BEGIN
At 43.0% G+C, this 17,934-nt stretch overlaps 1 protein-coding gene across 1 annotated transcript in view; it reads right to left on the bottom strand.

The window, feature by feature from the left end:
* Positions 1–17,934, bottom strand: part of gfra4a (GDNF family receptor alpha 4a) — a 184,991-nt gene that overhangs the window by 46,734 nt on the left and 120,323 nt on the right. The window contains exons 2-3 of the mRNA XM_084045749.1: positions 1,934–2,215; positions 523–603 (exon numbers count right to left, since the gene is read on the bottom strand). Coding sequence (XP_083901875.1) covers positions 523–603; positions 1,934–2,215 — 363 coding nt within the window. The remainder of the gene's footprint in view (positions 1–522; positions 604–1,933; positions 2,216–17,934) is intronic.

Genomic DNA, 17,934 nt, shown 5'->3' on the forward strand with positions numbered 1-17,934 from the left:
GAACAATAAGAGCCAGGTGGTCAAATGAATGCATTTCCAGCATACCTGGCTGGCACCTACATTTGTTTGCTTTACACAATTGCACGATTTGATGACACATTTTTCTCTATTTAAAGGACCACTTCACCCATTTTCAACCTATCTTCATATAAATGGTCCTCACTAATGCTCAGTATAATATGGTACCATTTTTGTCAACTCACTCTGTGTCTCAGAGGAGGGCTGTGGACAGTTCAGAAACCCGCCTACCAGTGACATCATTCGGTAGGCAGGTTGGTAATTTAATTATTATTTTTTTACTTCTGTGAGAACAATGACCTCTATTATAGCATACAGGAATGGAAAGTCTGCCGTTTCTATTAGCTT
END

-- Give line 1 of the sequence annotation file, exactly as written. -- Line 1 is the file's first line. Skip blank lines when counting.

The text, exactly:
At 43.0% G+C, this 17,934-nt stretch overlaps 1 protein-coding gene across 1 annotated transcript in view; it reads right to left on the bottom strand.